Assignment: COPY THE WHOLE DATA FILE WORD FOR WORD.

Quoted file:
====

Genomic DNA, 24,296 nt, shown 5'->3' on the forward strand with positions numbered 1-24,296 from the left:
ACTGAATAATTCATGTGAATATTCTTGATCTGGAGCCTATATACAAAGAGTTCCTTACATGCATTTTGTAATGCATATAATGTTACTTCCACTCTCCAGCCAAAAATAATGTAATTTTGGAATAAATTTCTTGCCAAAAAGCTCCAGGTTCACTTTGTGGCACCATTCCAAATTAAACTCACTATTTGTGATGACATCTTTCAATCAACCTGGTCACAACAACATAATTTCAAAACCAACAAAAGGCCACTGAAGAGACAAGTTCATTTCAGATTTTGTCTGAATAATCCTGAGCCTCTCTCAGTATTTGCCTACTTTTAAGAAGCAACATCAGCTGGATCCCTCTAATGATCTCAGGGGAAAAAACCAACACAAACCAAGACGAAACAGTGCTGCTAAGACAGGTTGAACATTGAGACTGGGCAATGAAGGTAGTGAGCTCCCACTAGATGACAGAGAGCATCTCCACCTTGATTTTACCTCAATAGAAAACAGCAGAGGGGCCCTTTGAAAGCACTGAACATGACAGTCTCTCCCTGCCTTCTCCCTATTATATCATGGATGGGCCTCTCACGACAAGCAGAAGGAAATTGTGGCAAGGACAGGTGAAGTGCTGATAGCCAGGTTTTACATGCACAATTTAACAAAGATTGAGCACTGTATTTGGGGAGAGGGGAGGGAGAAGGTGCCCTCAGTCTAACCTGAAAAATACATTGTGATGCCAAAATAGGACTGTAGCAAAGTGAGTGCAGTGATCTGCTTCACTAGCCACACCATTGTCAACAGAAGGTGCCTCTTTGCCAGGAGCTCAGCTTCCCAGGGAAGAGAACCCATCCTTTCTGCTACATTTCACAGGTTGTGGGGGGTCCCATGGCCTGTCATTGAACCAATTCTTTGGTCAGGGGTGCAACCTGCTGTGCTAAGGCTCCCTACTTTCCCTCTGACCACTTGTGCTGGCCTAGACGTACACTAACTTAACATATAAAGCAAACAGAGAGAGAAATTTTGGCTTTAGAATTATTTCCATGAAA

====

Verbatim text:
Genomic DNA, 24,296 nt, shown 5'->3' on the forward strand with positions numbered 1-24,296 from the left:
ACTGAATAATTCATGTGAATATTCTTGATCTGGAGCCTATATACAAAGAGTTCCTTACATGCATTTTGTAATGCATATAATGTTACTTCCACTCTCCAGCCAAAAATAATGTAATTTTGGAATAAATTTCTTGCCAAAAAGCTCCAGGTTCACTTTGTGGCACCATTCCAAATTAAACTCACTATTTGTGATGACATCTTTCAATCAACCTGGTCACAACAACATAATTTCAAAACCAACAAAAGGCCACTGAAGAGACAAGTTCATTTCAGATTTTGTCTGAATAATCCTGAGCCTCTCTCAGTATTTGCCTACTTTTAAGAAGCAACATCAGCTGGATCCCTCTAATGATCTCAGGGGAAAAAACCAACACAAACCAAGACGAAACAGTGCTGCTAAGACAGGTTGAACATTGAGACTGGGCAATGAAGGTAGTGAGCTCCCACTAGATGACAGAGAGCATCTCCACCTTGATTTTACCTCAATAGAAAACAGCAGAGGGGCCCTTTGAAAGCACTGAACATGACAGTCTCTCCCTGCCTTCTCCCTATTATATCATGGATGGGCCTCTCACGACAAGCAGAAGGAAATTGTGGCAAGGACAGGTGAAGTGCTGATAGCCAGGTTTTACATGCACAATTTAACAAAGATTGAGCACTGTATTTGGGGAGAGGGGAGGGAGAAGGTGCCCTCAGTCTAACCTGAAAAATACATTGTGATGCCAAAATAGGACTGTAGCAAAGTGAGTGCAGTGATCTGCTTCACTAGCCACACCATTGTCAACAGAAGGTGCCTCTTTGCCAGGAGCTCAGCTTCCCAGGGAAGAGAACCCATCCTTTCTGCTACATTTCACAGGTTGTGGGGGGTCCCATGGCCTGTCATTGAACCAATTCTTTGGTCAGGGGTGCAACCTGCTGTGCTAAGGCTCCCTACTTTCCCTCTGACCACTTGTGCTGGCCTAGACGTACACTAACTTAACATATAAAGCAAACAGAGAGAGAAATTTTGGCTTTAGAATTATTTCCATGAAA